A Tibetan wolf (Canis lupus) male on rocky snow covered slopes in the Ulley Valley in the Himalayas, Ladakh, India. Credit: Nature Picture Library/Alamy

Black wolves in Ladakh, India’s cold desert, have been given a reprieve, through the efforts of conservationists who worked closely with communities to change an age-old tradition of trapping wolves and stoning them to death, to protect valuable livestock, especially goats and sheep.

Shandongs, or wolf traps, are an entrenched Ladakh tradition. A pit in the ground is circled with stones and a goat or sheep placed in it. When a wolf (shanku in the local dialect) targets the livestock, it falls into the pit and is stoned to death by the herders. One animal is sacrificed to protect eight or more animals that would have fallen prey to the slain wolf. The goats sacrificed are Pashmina, whose light, soft, but very warm wool is among the most prized in the world.

Ladakh lies about 3,500 metres above sea level and human-animal conflicts have been a constant for the semi-nomadic pastoral communities who bring their livestock to graze in the valley, territory for wolves, snow leopards and lynx. Snow leopards are known to kill grazing horses or yak.

“Shandong was the traditional way to dig pits in the ground surrounded by stones,” says Rigzin Dorje, first author of a recent study1 on the success of a community-led initiative to conserve black wolves.

Dorje, and lead author, Karma Sonam, and their team have been surveying and counting shandongs since 2019. They found almost 120 in just three of six blocks (a state-defined area of a cluster of villages within a district). The blocks surveyed were Changthang, Rong and Sham, covering about 25,000 km2 in Leh district.

Sonam, who is the field manager at Nature Conservation Foundation (NCF), which initiated the effort, says it sought to find a solution to the menace of wolves preying on livestock without hurting the wolves. “We understood the intention behind killing wolves was to protect livestock. We neither pursued measures to penalize the community that hunted wolves, nor did we seek to destroy the shandong, which represented cultural heritage,” says Sonam.

The solution was to build the wolf an escape route from the pit. This method came after months of interactions with the deeply religious and ritualistic communities to gain their trust and convince them to turn the traditional wolf traps of Ladakh into religious stupas (Buddhist shrines) and allow the trapped wolf to escape. Dorje says “Women herders feel deeply about the damage the wolves cause and are more difficult to win over. The goats are Pashmina goats and their death causes considerable economic losses to the pastors.”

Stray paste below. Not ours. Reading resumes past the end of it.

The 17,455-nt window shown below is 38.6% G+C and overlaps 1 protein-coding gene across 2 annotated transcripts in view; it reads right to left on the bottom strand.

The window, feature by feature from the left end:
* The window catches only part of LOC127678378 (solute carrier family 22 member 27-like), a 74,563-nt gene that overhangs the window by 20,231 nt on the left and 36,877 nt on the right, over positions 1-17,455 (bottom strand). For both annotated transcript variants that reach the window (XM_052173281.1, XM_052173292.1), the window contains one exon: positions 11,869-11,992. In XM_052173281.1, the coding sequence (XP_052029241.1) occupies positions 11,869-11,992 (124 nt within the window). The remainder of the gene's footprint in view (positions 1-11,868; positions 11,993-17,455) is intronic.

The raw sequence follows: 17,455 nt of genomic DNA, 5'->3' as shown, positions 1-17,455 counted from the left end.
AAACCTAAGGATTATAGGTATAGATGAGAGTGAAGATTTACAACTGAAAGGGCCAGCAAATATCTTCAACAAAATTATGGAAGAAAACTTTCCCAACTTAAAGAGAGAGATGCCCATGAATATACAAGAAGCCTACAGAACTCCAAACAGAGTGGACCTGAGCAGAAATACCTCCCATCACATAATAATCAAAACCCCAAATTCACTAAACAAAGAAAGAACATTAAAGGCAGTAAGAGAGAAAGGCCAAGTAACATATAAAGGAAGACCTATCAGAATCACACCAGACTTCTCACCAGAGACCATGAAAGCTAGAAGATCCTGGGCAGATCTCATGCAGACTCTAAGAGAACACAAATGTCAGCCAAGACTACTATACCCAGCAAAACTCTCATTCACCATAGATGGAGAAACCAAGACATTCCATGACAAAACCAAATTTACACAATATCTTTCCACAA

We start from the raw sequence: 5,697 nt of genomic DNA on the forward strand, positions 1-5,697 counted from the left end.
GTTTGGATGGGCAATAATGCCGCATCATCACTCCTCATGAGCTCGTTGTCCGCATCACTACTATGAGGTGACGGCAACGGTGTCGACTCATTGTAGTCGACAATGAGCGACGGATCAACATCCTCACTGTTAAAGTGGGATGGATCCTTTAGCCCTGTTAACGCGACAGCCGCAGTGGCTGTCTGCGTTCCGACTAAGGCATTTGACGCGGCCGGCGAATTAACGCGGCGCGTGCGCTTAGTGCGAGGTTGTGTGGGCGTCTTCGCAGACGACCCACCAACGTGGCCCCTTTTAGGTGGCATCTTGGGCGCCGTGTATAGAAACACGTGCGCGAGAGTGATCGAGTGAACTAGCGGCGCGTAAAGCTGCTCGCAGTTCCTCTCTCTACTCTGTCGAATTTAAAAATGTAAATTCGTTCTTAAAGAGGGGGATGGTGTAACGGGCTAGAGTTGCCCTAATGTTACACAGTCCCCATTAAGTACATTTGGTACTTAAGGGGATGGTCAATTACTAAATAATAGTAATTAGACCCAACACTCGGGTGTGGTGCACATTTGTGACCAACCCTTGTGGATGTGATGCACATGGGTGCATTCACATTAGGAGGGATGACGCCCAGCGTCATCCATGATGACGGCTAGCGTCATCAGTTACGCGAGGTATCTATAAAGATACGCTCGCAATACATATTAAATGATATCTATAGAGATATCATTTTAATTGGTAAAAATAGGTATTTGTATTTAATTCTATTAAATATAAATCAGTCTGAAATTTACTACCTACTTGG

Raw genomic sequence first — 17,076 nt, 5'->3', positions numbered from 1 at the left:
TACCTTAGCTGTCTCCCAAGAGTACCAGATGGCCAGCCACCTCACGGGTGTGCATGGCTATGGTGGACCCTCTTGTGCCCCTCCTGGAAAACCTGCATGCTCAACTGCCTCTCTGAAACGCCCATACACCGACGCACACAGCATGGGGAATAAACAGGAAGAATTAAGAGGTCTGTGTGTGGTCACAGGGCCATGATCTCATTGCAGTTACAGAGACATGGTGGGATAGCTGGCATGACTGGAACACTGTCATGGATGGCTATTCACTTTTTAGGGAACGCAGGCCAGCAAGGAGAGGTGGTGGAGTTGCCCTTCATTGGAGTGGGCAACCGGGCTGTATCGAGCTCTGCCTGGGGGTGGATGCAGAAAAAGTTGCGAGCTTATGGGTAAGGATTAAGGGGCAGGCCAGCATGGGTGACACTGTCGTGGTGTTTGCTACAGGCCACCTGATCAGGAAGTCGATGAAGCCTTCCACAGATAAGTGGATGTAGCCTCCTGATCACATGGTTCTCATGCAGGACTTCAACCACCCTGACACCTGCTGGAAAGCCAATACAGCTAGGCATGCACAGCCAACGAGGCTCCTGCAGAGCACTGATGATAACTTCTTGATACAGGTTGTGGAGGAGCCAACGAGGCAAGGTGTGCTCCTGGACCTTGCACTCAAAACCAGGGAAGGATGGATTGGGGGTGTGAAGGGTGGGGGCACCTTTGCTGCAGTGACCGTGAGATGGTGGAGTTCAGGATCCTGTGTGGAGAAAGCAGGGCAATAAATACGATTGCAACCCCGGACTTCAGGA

A neutralised shangdong and stupa at Tsaba valley. Credit: Rigzen Dorjay

The conservationists spoke of their own experiences. Sonam says that as a child he had joined in a shandong ritual of hitting a trapped wolf with stones. But, he regretted killing an animal, and he involved himself in conservation work. Building stupas came to be one of the measures to stop the killing of wolves. A powerful religious deterrent.

“The talk of building Buddhist stupas near shandongs made herders more compliant.” The task of identifying shandongs and building stupas near them continues. As Dorje says, “The stupas ensure the shandongs will not be used to kill wolves again.”

Ajay Bijoor, who advises on NCF's conservation efforts in Ladakh and the neighbouring state, Himachal Pradesh, says “the intervention is backed and blessed by the local rimpoche (Buddhist leader). So it finds acceptance.”

A consecration ceremony is held by the community soon after a stupa is built. The rimpoche usually presides over this meeting and the stupa is sanctified. Additionally, mesh enclosures are made for areas where livestock are corralled to protect from snow leopards at night.

An insurance scheme to cover the loss of livestock, has been expanded. “We had begun an insurance scheme to insure horses in 2006 in Gya Village with three hamlets. Today, the community collects the insurance premium from their neighbourhood and NCF supports monetarily, too. The scheme has spread to six villages; Rumtse, Sasoma, Miru Hemya, Kyungyam, Sumdho and Samad-Rokchen,” says Sonam.

Dorje explains that the herders avoided a valley in the eastern part of Ladakh, leaving it free for wild animals to roam.